Rani Bhatiyani

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Mata Rani Bhatiyani sa

Rani Bhatiyani is a Hindu goddess, worshipped in Western Rajasthan, India and Sindh, Pakistan.[1][2] Her major temples are in Jasol, Barmer District and Jaisalmer, where she is called Bhuwasa. She is especially venerated by the Manganiar community of bards.[1] The women of the Dholi (singer) community sing the Ghoomar songs, in her honour, where she is praised as the princess of Jaisalmer.[3] The goddess is said to have given her first vision to a Manganiar. The goddess is also called Majisa (Mother) and songs are sung in her honour by bards.[4]

Rani Bhatiyani's birth name was Swarup and was a Rajput princess from a small kingdom in Jaisalmer district. She was known as Bhatiyani, as her father belonged to the Bhati Rajput clan. She was married to Kalyan Singh, a Rarhor prince. There are various versions of legends, leading to her death. In one version, Kalyan Singh's jealous first wife Devri poisons Bhatiyani and her son Lal Singh. Another legend says that news that her husband was killed in battle reached her, however actually her brother-in-law Sawai Singh was dead. The rumour was spread by her husband to get rid of her and take a second wife. Even though she came to know that her husband was alive, she stuck to her initial decision to commit sati and jumped in the funeral pyre of her brother-in-law and gave up her life. Trouble befell Kalyan Singh's family due to Bhatiyani's death and a shrine was devoted to her in Jasol to placate her spirit; after which she is said to have transformed into a benevolent spirit.[4][1][5]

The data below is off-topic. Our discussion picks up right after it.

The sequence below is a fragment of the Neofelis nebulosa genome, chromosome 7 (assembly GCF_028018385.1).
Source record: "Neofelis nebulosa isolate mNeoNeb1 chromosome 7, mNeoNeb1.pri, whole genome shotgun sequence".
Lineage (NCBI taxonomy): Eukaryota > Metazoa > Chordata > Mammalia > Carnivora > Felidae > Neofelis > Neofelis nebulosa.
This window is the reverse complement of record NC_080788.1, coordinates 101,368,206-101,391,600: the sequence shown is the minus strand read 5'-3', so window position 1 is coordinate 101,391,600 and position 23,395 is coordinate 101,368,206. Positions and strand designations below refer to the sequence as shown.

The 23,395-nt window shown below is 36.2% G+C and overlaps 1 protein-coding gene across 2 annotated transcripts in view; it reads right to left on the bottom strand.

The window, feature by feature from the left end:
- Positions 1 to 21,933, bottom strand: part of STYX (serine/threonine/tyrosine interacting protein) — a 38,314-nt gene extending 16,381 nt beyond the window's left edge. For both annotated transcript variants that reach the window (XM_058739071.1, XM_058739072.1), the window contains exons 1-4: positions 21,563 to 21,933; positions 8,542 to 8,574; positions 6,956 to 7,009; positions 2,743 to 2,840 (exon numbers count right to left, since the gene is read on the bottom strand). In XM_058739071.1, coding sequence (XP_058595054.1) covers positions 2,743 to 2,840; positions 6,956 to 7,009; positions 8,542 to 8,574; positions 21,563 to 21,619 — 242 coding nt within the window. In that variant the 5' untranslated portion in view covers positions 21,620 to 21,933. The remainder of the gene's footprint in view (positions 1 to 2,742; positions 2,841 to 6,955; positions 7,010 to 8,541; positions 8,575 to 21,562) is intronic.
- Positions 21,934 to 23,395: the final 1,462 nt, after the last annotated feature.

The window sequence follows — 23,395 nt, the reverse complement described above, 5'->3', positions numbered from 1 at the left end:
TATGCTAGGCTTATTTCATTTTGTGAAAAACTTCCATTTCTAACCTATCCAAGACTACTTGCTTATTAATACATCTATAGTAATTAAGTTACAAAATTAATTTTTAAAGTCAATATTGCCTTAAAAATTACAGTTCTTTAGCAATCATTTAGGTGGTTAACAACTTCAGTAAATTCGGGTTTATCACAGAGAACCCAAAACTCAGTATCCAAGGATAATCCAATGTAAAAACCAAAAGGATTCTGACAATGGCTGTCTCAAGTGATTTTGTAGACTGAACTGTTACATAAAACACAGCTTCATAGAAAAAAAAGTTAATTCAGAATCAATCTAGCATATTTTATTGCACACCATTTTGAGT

Referencess[edit]

  1. ^ a b c Daniel Neuman; Shubha Chaudhuri; Komal Kothari (10 July 2007). Bards, ballads and boundaries: an ethnographic atlas of music traditions in West Rajasthan. Seagull. pp. 72–74. ISBN 978-1-905422-07-4. 
  2. ^ Religious relics of Hariyar village The Friday Times
  3. ^ 2014 Smithsonian Institution
  4. ^ a b Richard K. Wolf (2 September 2009). Theorizing the local: music, practice, and experience in South Asia and beyond. Oxford University Press. pp. 98–101, 110. ISBN 978-0-19-533138-7. 
  5. ^ Catherine Weinberger-Thomas (January 1999). Ashes of Immortality: Widow-Burning in India. University of Chicago Press. p. 168. ISBN 978-0-226-88568-1.